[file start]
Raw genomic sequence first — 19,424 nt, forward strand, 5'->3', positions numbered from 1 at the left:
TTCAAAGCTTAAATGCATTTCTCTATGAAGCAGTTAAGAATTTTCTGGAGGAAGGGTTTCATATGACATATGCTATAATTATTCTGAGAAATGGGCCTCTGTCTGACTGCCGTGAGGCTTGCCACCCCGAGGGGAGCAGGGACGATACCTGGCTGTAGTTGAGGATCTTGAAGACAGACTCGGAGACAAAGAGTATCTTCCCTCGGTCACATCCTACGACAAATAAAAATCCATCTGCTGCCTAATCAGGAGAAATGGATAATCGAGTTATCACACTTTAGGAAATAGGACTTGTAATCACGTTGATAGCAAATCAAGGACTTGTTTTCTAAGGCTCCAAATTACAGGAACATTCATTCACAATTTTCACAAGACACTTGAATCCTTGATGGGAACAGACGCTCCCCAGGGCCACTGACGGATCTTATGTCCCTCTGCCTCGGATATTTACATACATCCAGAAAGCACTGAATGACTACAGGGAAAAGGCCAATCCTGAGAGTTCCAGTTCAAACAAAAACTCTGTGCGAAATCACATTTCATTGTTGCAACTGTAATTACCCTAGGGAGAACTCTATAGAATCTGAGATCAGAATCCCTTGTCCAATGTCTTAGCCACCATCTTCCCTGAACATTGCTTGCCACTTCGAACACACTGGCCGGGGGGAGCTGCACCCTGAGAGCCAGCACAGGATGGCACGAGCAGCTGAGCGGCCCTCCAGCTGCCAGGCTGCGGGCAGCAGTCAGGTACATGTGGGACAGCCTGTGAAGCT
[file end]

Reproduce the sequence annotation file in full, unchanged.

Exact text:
Raw genomic sequence first — 19,424 nt, forward strand, 5'->3', positions numbered from 1 at the left:
TTCAAAGCTTAAATGCATTTCTCTATGAAGCAGTTAAGAATTTTCTGGAGGAAGGGTTTCATATGACATATGCTATAATTATTCTGAGAAATGGGCCTCTGTCTGACTGCCGTGAGGCTTGCCACCCCGAGGGGAGCAGGGACGATACCTGGCTGTAGTTGAGGATCTTGAAGACAGACTCGGAGACAAAGAGTATCTTCCCTCGGTCACATCCTACGACAAATAAAAATCCATCTGCTGCCTAATCAGGAGAAATGGATAATCGAGTTATCACACTTTAGGAAATAGGACTTGTAATCACGTTGATAGCAAATCAAGGACTTGTTTTCTAAGGCTCCAAATTACAGGAACATTCATTCACAATTTTCACAAGACACTTGAATCCTTGATGGGAACAGACGCTCCCCAGGGCCACTGACGGATCTTATGTCCCTCTGCCTCGGATATTTACATACATCCAGAAAGCACTGAATGACTACAGGGAAAAGGCCAATCCTGAGAGTTCCAGTTCAAACAAAAACTCTGTGCGAAATCACATTTCATTGTTGCAACTGTAATTACCCTAGGGAGAACTCTATAGAATCTGAGATCAGAATCCCTTGTCCAATGTCTTAGCCACCATCTTCCCTGAACATTGCTTGCCACTTCGAACACACTGGCCGGGGGGAGCTGCACCCTGAGAGCCAGCACAGGATGGCACGAGCAGCTGAGCGGCCCTCCAGCTGCCAGGCTGCGGGCAGCAGTCAGGTACATGTGGGACAGCCTGTGAAGCT